Why dont we just make it so we can live a vacation lifestyle here all the time?? Ray said. Why not? Why cant we do that?By Amanda Loviza Glasgow Daily Times

 

When the recession hit Glasgow in 2008 along with the rest of the country, a small group of people decided they wanted to do something about it.

We wanted to help build a more durable economy in Glasgow, said Billy Ray, superintendent of the Electric Plant Board. Ray is a board member of Sustainable Glasgow, an organization focused on creating a more sustainable economy by focusing on building a local movement in Glasgow.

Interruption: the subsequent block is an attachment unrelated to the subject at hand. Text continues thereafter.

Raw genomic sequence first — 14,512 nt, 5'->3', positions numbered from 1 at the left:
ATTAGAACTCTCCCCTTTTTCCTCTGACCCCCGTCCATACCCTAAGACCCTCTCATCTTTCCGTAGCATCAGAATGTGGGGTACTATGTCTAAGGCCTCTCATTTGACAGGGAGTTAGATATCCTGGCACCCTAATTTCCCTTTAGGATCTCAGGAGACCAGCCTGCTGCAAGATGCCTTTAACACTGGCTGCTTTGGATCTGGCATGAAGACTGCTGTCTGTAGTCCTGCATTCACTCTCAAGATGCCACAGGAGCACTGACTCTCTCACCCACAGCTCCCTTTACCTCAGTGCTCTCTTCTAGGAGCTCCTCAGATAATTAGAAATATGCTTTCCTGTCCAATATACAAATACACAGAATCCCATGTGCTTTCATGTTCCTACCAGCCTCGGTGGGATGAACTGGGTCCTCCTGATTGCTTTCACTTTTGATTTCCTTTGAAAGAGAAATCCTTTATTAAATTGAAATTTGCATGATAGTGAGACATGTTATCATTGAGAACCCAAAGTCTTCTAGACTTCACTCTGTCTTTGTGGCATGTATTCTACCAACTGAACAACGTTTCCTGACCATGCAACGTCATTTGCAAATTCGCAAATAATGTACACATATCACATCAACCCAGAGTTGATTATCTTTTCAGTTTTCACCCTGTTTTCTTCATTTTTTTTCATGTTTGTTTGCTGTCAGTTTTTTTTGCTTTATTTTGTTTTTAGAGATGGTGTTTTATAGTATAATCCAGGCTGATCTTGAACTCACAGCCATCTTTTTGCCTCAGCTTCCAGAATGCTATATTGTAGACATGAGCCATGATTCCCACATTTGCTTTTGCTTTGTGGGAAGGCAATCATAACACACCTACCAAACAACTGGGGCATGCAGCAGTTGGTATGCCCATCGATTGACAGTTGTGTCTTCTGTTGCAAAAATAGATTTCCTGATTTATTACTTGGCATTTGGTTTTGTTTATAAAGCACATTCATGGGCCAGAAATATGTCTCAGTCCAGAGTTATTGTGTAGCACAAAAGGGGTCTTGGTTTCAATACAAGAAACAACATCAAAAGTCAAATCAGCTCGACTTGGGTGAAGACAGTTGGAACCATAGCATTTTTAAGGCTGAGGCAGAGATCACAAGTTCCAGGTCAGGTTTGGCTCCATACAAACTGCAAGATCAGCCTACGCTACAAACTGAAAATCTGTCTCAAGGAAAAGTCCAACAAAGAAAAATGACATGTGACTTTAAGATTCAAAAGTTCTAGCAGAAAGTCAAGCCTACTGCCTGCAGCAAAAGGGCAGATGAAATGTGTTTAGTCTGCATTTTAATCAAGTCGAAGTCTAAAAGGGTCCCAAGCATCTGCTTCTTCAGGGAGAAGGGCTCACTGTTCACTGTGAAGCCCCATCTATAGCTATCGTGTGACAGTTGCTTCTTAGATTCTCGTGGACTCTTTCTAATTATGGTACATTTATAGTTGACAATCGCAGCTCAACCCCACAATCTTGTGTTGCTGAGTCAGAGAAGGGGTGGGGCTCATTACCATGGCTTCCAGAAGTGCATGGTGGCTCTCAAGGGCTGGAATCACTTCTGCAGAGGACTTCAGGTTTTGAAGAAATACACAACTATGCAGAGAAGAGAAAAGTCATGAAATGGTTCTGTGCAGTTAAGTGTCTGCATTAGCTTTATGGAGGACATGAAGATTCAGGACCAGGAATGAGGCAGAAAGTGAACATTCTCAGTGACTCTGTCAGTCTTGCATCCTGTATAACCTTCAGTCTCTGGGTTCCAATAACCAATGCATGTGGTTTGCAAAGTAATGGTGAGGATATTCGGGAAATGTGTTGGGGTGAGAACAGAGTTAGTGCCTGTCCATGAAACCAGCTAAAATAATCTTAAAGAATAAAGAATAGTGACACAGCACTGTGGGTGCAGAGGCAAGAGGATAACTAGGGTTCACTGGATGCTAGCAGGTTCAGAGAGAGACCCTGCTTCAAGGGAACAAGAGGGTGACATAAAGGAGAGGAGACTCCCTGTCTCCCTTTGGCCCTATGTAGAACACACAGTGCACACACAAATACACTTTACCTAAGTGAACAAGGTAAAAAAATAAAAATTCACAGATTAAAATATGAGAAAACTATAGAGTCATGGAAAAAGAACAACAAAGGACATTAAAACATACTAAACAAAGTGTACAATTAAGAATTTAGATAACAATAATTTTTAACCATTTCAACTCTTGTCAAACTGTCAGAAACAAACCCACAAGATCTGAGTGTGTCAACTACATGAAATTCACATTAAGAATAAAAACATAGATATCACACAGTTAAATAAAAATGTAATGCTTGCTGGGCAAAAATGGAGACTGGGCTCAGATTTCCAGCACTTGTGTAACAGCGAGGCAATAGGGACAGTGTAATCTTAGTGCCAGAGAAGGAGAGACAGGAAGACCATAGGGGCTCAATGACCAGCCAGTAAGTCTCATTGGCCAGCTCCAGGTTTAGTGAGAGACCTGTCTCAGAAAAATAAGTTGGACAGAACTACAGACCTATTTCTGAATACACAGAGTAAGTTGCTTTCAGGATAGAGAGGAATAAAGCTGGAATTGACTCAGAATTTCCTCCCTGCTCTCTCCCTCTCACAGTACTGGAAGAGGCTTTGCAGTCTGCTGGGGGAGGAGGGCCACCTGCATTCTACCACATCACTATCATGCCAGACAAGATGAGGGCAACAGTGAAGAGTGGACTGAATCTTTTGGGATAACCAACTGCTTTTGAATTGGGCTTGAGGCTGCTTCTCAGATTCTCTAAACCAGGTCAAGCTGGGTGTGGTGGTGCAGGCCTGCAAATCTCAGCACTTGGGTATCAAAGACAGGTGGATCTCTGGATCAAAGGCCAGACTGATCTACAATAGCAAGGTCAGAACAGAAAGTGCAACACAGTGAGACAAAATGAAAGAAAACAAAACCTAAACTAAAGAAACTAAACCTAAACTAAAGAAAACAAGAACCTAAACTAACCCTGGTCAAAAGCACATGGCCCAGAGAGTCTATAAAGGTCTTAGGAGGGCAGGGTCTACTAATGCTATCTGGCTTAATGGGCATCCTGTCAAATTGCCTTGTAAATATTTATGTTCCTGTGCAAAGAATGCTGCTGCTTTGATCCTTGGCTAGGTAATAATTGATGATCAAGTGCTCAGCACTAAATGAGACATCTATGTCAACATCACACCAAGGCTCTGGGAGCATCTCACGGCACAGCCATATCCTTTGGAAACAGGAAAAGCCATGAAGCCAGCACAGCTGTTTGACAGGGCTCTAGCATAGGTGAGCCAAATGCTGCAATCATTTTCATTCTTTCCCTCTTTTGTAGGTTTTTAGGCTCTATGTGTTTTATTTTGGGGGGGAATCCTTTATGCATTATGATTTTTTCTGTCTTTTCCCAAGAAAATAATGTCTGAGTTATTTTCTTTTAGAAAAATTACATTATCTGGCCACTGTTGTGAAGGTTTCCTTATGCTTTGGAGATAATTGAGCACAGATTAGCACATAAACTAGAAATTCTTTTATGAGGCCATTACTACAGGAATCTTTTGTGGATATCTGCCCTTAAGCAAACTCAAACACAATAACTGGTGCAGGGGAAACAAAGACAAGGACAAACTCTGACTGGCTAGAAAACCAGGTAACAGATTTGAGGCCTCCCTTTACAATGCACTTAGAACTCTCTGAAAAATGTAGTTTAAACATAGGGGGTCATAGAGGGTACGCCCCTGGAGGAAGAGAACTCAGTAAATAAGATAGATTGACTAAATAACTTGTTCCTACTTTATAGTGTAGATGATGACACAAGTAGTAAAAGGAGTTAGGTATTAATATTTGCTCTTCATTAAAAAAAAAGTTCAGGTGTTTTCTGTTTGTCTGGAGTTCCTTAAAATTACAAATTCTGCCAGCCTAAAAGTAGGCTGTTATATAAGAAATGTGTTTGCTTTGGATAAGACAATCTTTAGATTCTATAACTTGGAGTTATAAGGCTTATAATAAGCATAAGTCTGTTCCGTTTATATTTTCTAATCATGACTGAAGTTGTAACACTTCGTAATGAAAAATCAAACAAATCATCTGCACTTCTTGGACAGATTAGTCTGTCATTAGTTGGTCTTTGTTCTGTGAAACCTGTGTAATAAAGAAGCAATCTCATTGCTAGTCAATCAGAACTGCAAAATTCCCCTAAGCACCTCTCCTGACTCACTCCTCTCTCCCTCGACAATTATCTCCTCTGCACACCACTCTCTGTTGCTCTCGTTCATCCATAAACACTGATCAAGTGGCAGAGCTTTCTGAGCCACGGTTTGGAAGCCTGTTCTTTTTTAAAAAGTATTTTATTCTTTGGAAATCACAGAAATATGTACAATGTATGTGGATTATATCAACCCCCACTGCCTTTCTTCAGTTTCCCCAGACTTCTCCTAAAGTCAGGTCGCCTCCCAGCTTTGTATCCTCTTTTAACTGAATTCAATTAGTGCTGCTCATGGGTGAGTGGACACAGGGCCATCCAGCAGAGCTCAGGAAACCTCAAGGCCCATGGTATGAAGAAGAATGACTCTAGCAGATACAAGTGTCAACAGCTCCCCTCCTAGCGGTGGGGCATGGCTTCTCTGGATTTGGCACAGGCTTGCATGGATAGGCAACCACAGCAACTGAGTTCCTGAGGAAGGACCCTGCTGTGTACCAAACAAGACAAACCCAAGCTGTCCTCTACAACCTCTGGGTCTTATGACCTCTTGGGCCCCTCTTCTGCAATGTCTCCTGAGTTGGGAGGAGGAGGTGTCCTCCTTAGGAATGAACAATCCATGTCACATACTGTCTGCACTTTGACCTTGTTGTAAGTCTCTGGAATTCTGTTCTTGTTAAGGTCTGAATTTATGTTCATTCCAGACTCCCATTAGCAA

The idea was that if residents spent more of their money in local businesses, buying produce from local farmers, etc., that those dollars would continue to circulate within the Glasgow economy and would make the city's economy stronger. "Ownership matters," Ray said. "It makes a difference. Every time they pick up a fork, they are in effect voting for which economy is going to be more durable." Sustainable Glasgow began with a group of five people who started talking about what they would do to improve Glasgows economy. They began meeting in each others homes, and decided their first goal was to foster a sustainable, local food economy, Ray said. Barren County was ranked one of the top agriculture-producing counties east of the

 Mississippi River, but local residents were not eating a lot of Barren County food.